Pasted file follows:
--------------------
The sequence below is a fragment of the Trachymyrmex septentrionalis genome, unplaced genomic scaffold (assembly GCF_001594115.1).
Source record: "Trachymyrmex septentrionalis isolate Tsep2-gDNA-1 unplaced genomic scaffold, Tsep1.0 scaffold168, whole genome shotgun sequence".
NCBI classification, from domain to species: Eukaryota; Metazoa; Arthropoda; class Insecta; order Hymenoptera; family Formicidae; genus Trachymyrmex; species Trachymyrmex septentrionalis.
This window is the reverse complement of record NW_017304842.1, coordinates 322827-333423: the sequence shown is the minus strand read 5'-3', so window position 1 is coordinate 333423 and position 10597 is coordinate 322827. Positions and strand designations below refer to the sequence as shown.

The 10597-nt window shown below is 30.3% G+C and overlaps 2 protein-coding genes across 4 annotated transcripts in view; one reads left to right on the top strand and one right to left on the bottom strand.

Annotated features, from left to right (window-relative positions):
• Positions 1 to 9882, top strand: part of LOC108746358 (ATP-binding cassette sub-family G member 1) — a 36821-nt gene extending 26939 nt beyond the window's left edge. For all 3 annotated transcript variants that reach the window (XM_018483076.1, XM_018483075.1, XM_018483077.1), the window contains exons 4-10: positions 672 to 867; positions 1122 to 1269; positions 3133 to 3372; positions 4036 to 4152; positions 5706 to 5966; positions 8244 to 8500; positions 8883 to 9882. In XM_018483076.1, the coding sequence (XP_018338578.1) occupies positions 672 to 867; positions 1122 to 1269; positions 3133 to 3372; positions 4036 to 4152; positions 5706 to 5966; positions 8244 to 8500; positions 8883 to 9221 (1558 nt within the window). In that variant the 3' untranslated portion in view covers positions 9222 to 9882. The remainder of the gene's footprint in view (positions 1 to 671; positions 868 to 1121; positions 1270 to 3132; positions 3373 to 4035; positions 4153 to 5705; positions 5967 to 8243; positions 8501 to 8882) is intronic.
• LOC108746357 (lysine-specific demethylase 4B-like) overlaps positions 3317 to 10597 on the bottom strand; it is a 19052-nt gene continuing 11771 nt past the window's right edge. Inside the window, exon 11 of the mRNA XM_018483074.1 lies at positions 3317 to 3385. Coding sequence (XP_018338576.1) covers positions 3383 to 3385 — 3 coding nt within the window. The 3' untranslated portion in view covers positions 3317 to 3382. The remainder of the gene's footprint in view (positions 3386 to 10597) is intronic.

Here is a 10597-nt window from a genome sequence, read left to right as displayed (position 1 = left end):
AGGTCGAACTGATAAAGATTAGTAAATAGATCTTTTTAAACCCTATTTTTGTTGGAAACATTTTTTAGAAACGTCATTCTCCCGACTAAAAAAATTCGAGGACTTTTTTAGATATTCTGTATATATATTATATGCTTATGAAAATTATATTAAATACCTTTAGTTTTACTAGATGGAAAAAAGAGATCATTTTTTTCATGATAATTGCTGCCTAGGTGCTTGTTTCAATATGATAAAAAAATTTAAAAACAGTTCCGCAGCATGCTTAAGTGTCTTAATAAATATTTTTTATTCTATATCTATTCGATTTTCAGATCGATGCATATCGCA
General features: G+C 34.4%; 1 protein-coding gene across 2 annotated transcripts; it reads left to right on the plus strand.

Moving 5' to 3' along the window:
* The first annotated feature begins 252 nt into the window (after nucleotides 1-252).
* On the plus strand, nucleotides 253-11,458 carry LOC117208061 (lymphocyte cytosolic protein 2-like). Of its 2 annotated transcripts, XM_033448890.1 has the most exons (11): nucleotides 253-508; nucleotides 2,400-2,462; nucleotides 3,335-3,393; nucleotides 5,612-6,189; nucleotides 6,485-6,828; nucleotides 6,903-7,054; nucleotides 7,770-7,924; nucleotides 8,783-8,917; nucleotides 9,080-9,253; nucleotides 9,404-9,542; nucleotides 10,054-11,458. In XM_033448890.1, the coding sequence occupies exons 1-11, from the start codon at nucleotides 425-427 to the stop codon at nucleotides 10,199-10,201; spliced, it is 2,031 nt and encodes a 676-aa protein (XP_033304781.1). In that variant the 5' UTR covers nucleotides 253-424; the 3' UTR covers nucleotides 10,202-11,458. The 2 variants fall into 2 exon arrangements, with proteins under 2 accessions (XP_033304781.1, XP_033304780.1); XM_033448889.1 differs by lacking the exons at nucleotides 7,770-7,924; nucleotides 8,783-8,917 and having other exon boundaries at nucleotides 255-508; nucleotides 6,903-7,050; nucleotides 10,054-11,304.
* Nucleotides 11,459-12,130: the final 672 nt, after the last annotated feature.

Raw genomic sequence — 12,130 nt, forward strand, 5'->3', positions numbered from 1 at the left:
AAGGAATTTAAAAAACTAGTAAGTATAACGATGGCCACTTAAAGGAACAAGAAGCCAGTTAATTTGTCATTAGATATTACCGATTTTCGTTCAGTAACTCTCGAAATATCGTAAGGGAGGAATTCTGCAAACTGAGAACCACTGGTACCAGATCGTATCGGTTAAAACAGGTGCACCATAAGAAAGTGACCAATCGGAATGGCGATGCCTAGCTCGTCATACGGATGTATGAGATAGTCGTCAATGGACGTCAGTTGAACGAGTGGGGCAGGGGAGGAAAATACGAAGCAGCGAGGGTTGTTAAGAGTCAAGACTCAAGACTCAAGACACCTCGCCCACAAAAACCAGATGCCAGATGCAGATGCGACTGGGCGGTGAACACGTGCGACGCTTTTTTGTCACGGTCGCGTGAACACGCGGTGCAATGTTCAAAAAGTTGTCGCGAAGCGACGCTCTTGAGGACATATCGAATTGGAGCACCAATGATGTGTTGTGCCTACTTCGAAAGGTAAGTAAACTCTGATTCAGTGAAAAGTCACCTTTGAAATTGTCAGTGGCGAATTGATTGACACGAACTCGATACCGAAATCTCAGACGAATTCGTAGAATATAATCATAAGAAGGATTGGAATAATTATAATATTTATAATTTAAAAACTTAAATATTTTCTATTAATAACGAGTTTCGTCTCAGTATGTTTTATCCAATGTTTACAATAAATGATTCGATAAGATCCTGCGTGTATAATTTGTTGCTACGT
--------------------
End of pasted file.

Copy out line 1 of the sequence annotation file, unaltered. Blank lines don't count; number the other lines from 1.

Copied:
The sequence below is a fragment of the Trachymyrmex septentrionalis genome, unplaced genomic scaffold (assembly GCF_001594115.1).